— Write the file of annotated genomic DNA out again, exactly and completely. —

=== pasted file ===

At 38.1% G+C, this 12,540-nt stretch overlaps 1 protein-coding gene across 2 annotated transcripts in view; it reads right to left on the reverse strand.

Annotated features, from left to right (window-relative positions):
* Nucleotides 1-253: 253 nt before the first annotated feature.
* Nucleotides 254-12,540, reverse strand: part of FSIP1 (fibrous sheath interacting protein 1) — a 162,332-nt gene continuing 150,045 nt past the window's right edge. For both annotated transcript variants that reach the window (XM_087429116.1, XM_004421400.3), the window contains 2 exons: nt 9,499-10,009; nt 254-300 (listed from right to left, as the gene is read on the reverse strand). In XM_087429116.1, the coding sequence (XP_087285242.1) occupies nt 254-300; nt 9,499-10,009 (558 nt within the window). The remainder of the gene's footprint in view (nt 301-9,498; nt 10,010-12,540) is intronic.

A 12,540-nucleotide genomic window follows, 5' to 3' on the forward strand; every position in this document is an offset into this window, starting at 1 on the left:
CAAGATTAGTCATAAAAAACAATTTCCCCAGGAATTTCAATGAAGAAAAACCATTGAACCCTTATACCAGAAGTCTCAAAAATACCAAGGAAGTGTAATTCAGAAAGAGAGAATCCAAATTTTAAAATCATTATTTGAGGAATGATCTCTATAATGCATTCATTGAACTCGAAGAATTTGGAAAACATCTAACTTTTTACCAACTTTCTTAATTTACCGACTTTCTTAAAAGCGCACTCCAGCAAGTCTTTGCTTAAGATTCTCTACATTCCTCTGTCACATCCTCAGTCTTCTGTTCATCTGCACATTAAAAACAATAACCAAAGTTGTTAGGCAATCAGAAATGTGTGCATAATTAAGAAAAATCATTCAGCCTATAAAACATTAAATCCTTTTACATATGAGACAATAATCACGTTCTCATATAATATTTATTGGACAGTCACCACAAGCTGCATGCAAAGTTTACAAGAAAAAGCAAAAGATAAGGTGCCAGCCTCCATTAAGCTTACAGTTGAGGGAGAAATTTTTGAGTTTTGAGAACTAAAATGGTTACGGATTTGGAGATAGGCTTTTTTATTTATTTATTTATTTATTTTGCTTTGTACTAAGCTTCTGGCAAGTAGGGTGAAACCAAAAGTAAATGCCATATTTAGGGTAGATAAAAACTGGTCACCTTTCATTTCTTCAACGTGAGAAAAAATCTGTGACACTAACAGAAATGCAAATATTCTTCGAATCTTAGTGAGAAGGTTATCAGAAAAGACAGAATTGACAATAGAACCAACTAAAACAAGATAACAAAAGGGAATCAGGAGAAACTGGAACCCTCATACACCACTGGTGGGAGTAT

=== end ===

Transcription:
At 38.1% G+C, this 12,540-nt stretch overlaps 1 protein-coding gene across 2 annotated transcripts in view; it reads right to left on the reverse strand.

Annotated features, from left to right (window-relative positions):
* Nucleotides 1-253: 253 nt before the first annotated feature.
* Nucleotides 254-12,540, reverse strand: part of FSIP1 (fibrous sheath interacting protein 1) — a 162,332-nt gene continuing 150,045 nt past the window's right edge. For both annotated transcript variants that reach the window (XM_087429116.1, XM_004421400.3), the window contains 2 exons: nt 9,499-10,009; nt 254-300 (listed from right to left, as the gene is read on the reverse strand). In XM_087429116.1, the coding sequence (XP_087285242.1) occupies nt 254-300; nt 9,499-10,009 (558 nt within the window). The remainder of the gene's footprint in view (nt 301-9,498; nt 10,010-12,540) is intronic.

A 12,540-nucleotide genomic window follows, 5' to 3' on the forward strand; every position in this document is an offset into this window, starting at 1 on the left:
CAAGATTAGTCATAAAAAACAATTTCCCCAGGAATTTCAATGAAGAAAAACCATTGAACCCTTATACCAGAAGTCTCAAAAATACCAAGGAAGTGTAATTCAGAAAGAGAGAATCCAAATTTTAAAATCATTATTTGAGGAATGATCTCTATAATGCATTCATTGAACTCGAAGAATTTGGAAAACATCTAACTTTTTACCAACTTTCTTAATTTACCGACTTTCTTAAAAGCGCACTCCAGCAAGTCTTTGCTTAAGATTCTCTACATTCCTCTGTCACATCCTCAGTCTTCTGTTCATCTGCACATTAAAAACAATAACCAAAGTTGTTAGGCAATCAGAAATGTGTGCATAATTAAGAAAAATCATTCAGCCTATAAAACATTAAATCCTTTTACATATGAGACAATAATCACGTTCTCATATAATATTTATTGGACAGTCACCACAAGCTGCATGCAAAGTTTACAAGAAAAAGCAAAAGATAAGGTGCCAGCCTCCATTAAGCTTACAGTTGAGGGAGAAATTTTTGAGTTTTGAGAACTAAAATGGTTACGGATTTGGAGATAGGCTTTTTTATTTATTTATTTATTTATTTTGCTTTGTACTAAGCTTCTGGCAAGTAGGGTGAAACCAAAAGTAAATGCCATATTTAGGGTAGATAAAAACTGGTCACCTTTCATTTCTTCAACGTGAGAAAAAATCTGTGACACTAACAGAAATGCAAATATTCTTCGAATCTTAGTGAGAAGGTTATCAGAAAAGACAGAATTGACAATAGAACCAACTAAAACAAGATAACAAAAGGGAATCAGGAGAAACTGGAACCCTCATACACCACTGGTGGGAGTAT